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NGO Says Male Circumcision Efforts Lagging in Africa, Despite Evidence it Reduces HIV Infection Risk


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At the International AIDS Conference in Mexico City, new findings show that male circumcision efforts are lacking in Africa, despite evidence the procedure helps reduce the risk of HIV infection.

Population Services International says years of research show that male circumcision can cut the risk of HIV infection in heterosexual men by up to 70 percent. It says making the procedure more widely available in sub-Saharan Africa could prevent about two million infections over the next ten years. What's more, it says, it could save as many as four million lives over the next 20 years. Male circumcision is the removal of some or all of the foreskin of the penis.

Dvora Joseph is the acting director of the HIV department at Population Services International, or PSI.

"PSI, the organization that I work for, has a few projects now in South Africa, Zambia and Swaziland. And we see that there's a lot of demand for services. There's not enough supply. We're calling on the international community and donors and stakeholders to scale up access to male circumcision," she says.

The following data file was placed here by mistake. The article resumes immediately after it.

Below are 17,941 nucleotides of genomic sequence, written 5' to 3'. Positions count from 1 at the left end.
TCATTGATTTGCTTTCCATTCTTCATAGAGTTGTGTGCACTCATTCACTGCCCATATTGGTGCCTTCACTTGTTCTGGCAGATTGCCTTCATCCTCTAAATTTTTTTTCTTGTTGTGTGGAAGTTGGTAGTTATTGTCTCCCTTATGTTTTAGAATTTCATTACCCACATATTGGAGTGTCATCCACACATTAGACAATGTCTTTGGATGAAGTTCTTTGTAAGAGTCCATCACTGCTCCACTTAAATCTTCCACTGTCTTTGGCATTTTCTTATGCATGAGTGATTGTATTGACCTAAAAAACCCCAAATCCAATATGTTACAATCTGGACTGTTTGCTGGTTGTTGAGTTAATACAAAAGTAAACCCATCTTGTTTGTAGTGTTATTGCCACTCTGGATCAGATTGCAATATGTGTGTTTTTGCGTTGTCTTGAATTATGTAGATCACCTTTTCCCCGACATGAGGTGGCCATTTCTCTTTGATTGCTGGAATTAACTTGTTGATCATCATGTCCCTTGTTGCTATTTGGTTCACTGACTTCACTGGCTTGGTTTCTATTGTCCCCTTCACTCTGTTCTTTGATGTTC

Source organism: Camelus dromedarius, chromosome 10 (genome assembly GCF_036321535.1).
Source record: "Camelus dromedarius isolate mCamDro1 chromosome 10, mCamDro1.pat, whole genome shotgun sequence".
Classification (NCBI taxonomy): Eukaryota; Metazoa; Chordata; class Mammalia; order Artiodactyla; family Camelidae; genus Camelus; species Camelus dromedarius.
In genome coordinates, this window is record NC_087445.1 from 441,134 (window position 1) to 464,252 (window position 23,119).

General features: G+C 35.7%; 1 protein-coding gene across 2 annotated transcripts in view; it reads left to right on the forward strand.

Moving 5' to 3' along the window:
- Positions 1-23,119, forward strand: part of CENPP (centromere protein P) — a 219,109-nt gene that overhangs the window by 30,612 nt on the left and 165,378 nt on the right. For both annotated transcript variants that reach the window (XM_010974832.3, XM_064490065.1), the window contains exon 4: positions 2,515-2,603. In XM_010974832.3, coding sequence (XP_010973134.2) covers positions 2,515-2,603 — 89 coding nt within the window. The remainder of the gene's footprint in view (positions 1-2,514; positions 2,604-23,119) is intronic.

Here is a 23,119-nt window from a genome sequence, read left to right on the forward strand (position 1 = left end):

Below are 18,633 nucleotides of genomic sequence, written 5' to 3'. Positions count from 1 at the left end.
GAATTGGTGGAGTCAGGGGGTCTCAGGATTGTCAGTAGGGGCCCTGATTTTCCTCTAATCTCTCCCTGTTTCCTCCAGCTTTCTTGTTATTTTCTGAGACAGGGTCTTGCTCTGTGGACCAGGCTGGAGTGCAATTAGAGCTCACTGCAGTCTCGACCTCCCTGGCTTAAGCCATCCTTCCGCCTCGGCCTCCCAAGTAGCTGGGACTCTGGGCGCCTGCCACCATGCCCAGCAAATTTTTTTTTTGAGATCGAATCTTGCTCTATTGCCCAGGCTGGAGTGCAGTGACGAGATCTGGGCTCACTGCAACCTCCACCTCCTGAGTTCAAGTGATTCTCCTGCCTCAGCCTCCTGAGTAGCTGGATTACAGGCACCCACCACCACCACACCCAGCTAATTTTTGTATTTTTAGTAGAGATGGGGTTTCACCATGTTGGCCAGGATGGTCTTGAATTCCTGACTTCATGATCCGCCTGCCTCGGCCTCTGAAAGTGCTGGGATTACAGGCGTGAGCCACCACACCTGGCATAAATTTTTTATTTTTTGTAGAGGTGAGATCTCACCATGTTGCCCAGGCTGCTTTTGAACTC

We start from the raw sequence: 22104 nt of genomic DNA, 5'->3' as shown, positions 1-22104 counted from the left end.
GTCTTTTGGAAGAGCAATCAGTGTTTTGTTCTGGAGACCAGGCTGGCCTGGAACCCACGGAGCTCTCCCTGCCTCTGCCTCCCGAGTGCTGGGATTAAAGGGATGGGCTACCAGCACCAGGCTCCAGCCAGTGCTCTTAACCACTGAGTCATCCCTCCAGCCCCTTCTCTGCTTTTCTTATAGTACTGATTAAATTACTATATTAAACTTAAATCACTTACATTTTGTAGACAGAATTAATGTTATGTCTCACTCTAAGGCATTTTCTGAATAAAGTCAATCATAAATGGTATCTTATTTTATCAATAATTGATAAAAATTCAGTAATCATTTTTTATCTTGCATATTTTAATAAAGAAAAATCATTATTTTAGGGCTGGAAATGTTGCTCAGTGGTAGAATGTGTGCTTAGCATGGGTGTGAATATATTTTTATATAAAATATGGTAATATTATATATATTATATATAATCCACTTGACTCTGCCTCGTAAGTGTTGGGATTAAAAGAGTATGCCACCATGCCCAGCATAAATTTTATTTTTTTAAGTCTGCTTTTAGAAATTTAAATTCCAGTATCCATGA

Joseph explains why male circumcision reduces the risk of infection.

"There are cells underneath the foreskin, Langerhans cells, that are susceptible to HIV and other sexually transmitted infections as well. And that's what creates the increased susceptibility for men who are not circumcised," she says.

She says while it's best to do male circumcision shortly after birth, the PSI projects target certain age groups.

"Our target groups right now are 13 to 29. And that's what we found according to the mathematical modeling will have the greatest impact on the epidemic. Really we're seeing probably a little bit older, 16 to 30. It's easier, obviously, to circumcise men before they become sexually active. So, we're really trying to target adolescent men before they become sexually active," she says.

Before the procedure is done, men are given counseling about circumcision and safe sex, followed by a physical exam and HIV testing. The procedure is done under local anesthetic and takes less than 30 minutes. Recovery time takes several days.

PSI says there's enough information available now about male circumcision to dispel fears about safety, increasing risky behavior and cultural and religious sensitivities.


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Information in this article was accurate in August 13, 2008. The state of the art may have changed since the publication date. This material is designed to support, not replace, the relationship that exists between you and your doctor. Always discuss treatment options with a doctor who specializes in treating HIV.